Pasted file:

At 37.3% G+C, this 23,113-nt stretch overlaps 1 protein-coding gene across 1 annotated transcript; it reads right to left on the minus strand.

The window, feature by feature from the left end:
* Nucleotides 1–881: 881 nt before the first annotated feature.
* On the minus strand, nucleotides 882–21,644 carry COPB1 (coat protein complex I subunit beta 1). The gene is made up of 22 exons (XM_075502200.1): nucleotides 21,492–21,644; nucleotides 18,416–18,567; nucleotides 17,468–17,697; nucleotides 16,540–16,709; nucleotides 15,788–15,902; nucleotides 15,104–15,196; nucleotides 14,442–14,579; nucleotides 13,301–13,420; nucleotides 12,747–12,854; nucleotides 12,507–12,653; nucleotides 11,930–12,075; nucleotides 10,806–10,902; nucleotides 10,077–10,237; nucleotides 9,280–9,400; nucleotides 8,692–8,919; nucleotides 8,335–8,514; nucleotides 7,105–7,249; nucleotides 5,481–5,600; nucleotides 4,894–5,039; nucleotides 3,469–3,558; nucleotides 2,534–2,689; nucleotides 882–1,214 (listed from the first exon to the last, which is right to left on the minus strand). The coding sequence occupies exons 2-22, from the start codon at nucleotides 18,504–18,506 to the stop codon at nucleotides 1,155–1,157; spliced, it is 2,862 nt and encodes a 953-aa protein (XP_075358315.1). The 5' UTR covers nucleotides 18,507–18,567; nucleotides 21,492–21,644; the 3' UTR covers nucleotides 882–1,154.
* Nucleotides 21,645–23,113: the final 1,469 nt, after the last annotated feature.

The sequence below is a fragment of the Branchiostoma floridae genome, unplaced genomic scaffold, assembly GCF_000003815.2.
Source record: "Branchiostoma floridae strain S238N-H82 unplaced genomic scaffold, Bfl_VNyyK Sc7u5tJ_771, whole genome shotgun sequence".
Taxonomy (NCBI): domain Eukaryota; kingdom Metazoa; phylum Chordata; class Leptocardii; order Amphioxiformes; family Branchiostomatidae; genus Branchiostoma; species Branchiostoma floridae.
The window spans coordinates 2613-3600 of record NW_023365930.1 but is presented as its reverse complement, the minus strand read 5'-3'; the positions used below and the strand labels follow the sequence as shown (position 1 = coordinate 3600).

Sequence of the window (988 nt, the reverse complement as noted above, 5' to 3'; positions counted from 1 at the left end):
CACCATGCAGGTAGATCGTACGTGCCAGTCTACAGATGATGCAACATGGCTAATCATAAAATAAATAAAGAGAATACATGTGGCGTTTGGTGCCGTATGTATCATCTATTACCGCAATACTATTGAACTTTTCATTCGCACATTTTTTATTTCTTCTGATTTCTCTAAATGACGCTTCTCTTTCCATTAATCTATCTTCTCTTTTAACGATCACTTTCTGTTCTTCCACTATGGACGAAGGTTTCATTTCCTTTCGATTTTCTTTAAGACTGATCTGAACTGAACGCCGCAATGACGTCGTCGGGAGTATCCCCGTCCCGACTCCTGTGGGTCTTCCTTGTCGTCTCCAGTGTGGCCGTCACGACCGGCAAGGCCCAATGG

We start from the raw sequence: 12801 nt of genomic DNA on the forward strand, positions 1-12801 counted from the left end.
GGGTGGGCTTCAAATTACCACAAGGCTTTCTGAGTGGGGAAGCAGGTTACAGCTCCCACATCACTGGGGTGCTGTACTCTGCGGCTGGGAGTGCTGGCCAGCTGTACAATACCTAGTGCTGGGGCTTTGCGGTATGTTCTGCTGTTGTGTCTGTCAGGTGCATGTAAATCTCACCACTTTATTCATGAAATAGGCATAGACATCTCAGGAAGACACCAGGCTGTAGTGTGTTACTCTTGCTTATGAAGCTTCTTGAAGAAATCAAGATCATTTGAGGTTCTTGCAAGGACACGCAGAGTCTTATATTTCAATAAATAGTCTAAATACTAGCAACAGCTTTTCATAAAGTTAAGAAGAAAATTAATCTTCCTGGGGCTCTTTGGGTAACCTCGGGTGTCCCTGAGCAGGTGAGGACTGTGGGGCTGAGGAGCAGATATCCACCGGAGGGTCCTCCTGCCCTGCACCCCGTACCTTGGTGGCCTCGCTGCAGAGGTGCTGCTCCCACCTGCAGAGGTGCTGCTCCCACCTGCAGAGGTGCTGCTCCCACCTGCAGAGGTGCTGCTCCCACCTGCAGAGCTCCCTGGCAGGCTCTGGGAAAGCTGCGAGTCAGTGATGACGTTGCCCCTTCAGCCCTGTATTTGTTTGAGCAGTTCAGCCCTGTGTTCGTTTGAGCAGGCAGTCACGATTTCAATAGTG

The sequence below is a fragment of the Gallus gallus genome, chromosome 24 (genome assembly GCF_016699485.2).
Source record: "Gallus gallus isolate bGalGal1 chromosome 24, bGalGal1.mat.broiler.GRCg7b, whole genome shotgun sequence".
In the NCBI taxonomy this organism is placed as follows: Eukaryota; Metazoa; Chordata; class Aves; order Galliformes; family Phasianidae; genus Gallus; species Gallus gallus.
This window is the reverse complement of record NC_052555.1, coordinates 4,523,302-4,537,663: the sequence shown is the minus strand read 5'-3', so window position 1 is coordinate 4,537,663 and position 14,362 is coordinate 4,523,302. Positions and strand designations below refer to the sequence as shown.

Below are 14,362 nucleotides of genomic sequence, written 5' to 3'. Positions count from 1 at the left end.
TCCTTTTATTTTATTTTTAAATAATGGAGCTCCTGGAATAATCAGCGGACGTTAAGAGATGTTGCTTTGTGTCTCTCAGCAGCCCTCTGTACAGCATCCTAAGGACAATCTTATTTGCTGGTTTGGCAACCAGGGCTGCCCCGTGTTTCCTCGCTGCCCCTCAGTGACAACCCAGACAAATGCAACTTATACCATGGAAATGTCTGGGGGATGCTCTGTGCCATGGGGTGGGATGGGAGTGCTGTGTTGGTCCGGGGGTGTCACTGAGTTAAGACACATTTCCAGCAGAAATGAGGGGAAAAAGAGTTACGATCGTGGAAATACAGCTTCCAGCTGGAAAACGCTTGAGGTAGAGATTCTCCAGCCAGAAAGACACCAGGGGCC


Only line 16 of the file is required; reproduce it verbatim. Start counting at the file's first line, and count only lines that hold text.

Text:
In the NCBI taxonomy this organism is placed as follows: Eukaryota; Metazoa; Chordata; class Aves; order Galliformes; family Phasianidae; genus Gallus; species Gallus gallus.